The Ana Cecilia once brought humanitarian supplies from Miami to Cuba. More recently, it was used to smuggle drugs into the United States from Cuba. As of Wednesday, it will now be home to sea life just off the coast of the Singer Island.
The 170 foot cargo ship was sunk Wednesday morning after a crew unplugged eight of its portholes. It took about 15 minutes to seek the 85 feet to the bottom of the ocean and will now serve as an artificial reed, diving attraction, and underwater memorial.
"It gives me great pleasure knowing that a cargo ship once used to smuggle illicit drugs into our country is now being turned into an artificial reef here in Florida," said Diane Sabatino, director of field operations for Miami and Tampa for U.S. Customs and Border Protection.
Built back in 1972, the Ana Cecilia made national and international headlines in 2012 when it made a humanitarian trip to Cuba, the first documented trip from U.S. soil in over 50 years. More recently though, the boat had been used to traffic drugs into the country. In September of 2015, federal agents found 386 bricks of cocaine valued at more than $10 million aboard the ship. The ship had been Customs and Border Patrol possession until they recently decided to donate it to Palm Beach County to be turned into an artificial reef.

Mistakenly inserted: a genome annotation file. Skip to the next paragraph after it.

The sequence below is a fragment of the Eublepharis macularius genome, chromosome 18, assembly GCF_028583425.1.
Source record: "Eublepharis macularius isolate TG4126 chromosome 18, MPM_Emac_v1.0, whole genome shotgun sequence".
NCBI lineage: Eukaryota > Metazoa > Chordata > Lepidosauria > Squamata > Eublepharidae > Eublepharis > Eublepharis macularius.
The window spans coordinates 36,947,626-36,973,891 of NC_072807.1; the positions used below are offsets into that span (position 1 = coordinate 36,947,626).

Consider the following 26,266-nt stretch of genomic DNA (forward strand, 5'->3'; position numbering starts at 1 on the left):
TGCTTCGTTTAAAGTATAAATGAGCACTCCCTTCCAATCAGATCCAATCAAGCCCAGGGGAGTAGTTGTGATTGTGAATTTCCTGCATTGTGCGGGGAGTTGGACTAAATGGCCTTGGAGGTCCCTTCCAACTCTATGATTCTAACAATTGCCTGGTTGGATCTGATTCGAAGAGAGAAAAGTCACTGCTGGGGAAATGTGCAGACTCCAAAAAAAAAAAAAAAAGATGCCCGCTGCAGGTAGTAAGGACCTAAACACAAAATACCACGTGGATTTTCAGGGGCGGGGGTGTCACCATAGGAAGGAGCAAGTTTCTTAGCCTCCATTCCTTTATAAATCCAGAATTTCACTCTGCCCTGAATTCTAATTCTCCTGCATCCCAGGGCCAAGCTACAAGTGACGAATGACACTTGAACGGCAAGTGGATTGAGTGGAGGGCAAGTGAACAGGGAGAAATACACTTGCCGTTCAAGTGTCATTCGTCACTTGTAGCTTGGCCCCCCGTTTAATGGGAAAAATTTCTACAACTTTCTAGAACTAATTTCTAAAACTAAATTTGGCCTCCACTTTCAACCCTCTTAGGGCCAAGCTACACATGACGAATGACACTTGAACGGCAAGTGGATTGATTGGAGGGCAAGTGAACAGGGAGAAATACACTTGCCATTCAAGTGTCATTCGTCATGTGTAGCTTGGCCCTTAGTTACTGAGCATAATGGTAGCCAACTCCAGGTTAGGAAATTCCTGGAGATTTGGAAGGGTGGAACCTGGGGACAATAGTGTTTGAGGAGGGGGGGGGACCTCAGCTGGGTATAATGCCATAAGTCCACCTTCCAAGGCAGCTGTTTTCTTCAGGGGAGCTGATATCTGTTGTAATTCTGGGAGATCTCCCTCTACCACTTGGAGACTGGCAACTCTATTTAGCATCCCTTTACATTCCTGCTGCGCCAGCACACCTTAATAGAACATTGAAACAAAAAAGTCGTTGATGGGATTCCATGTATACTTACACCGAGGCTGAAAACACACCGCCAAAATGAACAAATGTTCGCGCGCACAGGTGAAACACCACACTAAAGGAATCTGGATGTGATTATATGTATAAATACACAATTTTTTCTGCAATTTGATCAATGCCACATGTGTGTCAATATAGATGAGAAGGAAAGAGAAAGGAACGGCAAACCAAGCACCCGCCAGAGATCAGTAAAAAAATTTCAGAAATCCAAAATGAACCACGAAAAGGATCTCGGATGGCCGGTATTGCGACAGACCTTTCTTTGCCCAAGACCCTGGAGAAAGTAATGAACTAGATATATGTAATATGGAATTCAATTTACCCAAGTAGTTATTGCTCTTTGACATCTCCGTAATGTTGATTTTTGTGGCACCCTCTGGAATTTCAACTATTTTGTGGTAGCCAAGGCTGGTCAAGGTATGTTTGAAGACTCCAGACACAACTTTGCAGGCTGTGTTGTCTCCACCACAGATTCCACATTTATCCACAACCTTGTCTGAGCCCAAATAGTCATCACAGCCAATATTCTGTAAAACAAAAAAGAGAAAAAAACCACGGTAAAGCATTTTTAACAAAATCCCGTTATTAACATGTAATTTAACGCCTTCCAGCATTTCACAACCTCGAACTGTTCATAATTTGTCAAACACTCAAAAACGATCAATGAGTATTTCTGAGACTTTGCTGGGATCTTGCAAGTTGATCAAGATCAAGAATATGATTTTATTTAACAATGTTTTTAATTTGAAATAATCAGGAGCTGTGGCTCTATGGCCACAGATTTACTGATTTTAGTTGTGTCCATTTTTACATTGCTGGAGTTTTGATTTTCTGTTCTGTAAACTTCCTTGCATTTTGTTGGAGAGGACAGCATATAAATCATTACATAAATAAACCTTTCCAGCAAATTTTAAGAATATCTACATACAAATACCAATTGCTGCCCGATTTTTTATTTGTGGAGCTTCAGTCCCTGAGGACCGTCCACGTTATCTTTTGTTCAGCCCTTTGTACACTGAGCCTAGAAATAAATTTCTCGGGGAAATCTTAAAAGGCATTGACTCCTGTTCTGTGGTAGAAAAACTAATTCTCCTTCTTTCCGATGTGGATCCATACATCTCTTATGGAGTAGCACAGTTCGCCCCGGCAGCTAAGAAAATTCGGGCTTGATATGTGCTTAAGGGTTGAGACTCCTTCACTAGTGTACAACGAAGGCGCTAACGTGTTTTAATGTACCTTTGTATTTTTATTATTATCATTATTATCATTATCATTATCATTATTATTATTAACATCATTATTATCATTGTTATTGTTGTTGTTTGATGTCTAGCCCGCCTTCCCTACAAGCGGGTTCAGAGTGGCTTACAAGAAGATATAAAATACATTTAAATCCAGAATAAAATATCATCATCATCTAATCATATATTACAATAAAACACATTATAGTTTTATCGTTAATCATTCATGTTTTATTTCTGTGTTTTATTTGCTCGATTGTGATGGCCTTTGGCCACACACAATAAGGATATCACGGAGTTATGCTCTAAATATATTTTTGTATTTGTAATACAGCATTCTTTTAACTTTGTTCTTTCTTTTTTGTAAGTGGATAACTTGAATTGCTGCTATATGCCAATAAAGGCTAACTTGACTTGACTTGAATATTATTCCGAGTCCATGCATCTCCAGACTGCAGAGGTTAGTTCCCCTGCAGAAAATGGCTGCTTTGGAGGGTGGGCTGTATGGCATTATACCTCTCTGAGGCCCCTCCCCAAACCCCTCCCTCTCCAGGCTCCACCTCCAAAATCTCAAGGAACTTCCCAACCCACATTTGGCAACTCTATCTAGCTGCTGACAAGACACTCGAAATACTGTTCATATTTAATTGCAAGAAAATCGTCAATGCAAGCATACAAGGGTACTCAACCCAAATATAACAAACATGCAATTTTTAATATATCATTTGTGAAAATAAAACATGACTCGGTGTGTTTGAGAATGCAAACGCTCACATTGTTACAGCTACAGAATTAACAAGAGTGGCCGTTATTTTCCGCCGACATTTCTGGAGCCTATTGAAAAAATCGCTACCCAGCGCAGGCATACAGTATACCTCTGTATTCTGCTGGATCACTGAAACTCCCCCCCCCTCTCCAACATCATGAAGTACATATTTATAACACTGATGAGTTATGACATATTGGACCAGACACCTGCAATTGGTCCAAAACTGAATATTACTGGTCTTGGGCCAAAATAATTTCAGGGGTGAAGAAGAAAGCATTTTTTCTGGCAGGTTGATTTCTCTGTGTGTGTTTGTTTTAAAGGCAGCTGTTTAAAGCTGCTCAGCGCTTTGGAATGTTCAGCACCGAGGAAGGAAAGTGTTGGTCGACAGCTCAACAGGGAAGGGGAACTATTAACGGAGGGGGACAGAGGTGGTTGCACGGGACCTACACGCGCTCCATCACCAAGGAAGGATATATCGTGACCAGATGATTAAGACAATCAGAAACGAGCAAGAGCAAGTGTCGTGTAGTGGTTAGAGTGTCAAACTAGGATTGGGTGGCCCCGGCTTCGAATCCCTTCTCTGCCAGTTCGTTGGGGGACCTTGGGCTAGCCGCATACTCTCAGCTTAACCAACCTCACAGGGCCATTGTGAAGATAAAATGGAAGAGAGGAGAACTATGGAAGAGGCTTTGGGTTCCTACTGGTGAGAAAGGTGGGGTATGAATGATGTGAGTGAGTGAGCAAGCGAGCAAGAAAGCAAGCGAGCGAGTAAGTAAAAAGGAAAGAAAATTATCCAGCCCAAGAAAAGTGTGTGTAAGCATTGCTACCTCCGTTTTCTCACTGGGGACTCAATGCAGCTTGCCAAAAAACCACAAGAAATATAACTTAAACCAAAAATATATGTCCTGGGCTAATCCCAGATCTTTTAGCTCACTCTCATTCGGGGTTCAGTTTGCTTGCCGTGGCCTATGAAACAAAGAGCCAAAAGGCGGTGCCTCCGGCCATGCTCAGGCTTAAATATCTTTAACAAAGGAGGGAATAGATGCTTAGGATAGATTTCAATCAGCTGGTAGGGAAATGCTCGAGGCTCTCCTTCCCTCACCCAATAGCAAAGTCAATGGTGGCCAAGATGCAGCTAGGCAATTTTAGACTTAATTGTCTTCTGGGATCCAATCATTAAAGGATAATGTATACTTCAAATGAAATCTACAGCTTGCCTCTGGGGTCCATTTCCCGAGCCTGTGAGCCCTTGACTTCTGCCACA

Before being sunk, the county added plaques to the ship's wheelhouse to honor several boaters lost at sea recently. Austin Stephanos, Perry Cohen, Fernandes Jones, Willis Bell, and Jaden Jones all had memorial plaques added.
The artificial reefs are frequented by sea turtles, snapper, and Goliath grouper, as well as many different types of algae and other sea life.